To Tofu or Not to Tofu: Tasty Substitutes for Dairy or Meat

Please welcome Leah Gabrielle Goodman for today’s guest post.


When you talk about vegetarianism to many people, they imagine eating salad and tofu. Perhaps they’ve seen a tofurkey or two in their day, but they don’t realize how many non-meat options can can be substituted in recipes.

Meat Substitutes

Zucchini as Liver?

Much of the flavor of a good chopped liver comes from the onions. Grill a zucchini, add fried onions, mash well, and it’s not quite chopped liver, but it’ll go great on crackers. Add chunks of walnuts for some protein and a little more texture.


Not for the vegans among us, but eggs are great protein. Adding fried egg to a stir fry gives it the protein and some of the texture that you’d expect in a meat stir-fry. Eggs are also usually a good bit cheaper than meat or chicken. I usually add one egg per person.


The frozen stuff, such as Morningstar Farms or Green Giant often tastes pretty good, but costs a lot. Textured vegetable protein (TVP) is much cheaper. It starts out looking fairly unpalatable, but if you use it in the right recipes, it’s great. Use the finely ground TVP in a spaghetti sauce for a texture like bolognese. Use the bigger chunks in chili. You can even use it in stir fry, though you’ll need to soak it in hot water and then squeeze the water out before you put it into the pan.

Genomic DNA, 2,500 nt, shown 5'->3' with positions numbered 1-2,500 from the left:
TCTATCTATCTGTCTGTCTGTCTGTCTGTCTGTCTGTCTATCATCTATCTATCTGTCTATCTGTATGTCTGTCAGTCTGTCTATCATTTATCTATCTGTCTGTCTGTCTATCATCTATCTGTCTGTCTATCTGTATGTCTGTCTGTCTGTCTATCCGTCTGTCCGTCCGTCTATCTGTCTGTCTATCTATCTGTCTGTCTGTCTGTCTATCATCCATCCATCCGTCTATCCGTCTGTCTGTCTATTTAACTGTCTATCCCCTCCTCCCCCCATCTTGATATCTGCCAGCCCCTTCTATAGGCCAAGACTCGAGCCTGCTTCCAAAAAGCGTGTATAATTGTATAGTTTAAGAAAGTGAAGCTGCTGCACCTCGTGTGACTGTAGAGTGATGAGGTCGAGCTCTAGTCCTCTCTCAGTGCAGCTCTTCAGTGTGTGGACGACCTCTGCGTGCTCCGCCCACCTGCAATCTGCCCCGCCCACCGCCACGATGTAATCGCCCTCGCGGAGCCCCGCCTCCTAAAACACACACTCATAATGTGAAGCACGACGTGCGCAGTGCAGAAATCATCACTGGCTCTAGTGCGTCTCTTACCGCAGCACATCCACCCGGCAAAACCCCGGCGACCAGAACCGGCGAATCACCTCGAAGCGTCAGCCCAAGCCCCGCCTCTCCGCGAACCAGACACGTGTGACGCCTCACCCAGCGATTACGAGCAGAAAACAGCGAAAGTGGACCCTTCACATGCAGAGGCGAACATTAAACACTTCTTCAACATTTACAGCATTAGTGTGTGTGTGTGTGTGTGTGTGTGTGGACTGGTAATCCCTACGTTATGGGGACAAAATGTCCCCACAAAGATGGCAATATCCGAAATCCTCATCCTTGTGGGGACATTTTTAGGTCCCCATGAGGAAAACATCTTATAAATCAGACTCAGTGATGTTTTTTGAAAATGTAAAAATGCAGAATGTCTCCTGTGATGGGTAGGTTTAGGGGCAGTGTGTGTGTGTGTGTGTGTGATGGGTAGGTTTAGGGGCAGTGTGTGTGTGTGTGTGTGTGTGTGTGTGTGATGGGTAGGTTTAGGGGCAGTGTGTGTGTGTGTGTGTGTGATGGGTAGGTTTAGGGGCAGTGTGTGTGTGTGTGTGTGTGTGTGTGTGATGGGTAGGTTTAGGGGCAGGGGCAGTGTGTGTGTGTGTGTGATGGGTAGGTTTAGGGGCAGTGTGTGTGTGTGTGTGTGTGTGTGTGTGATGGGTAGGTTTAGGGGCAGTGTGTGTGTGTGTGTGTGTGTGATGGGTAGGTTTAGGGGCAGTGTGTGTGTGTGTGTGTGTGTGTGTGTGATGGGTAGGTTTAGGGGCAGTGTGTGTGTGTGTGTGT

How to Use Tofu

Tofu has a weird texture and its flavor isn’t all that pleasant either, but there are some good ways to make tofu taste better. Try a marinade of soy sauce or teri yaki. After marinading it in soy sauce, it needs no further cooking. Stir-fry also makes tofu more palatable. It will take on the flavorings you add in, and it’ll add a nice texture.

Dairy Substitutes

Coconut Milk/Cream – In sweet recipes, it adds a richness of flavor that you don’t get when you substitute soy milk. I’ve tried it in pumpkin pie and chocolate cake, and both times, the flavor is incredible.

Olive Oil – If the recipe calls for butter a butter-flavored margarine can work. But if you’re dealing with a savory recipe, then unless you need the texture, olive oil is a good option. It will obviously change the flavor of the food, but it won’t clog your arteries and will give the food a better flavor rather than detracting from the flavor the way that margarine can. This is particularly good if you’re trying to “kosherize” a meat recipe that calls for butter.

Other Vegetable Oil

If you’re dealing with a sweet recipe, try oil. You might need to look up a different recipe for the same food. For pie crusts, for example, oil-based crusts are easier to work with than butter/margarine crusts. For cookies, the butter might be needed to hold the cookies together, so you might not be able to substitute with oil. If the recipe doesn’t call for eggs, be wary about using oil in place of butter.

Leah Goodman is a Work at Home Mom with two kids, who just opened her own business, She blogs at

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Photo credit: House of Sims


  1. Kelli Brown says

    My new favorite meat substitute is mushrooms. We saute them and then chop them in the food processor and then use them the same way we would have used ground beef – they’re an amazing addition to pasta.

  2. Great tips – I have to try the zucchini liver; I hate chopped liver, and I’m always looking for a substitute. Coconut milk/oil is amazing! I worked for a movie theatre that used coconut oil to make the popcorn, and we were known around the county for our incredible popcorn!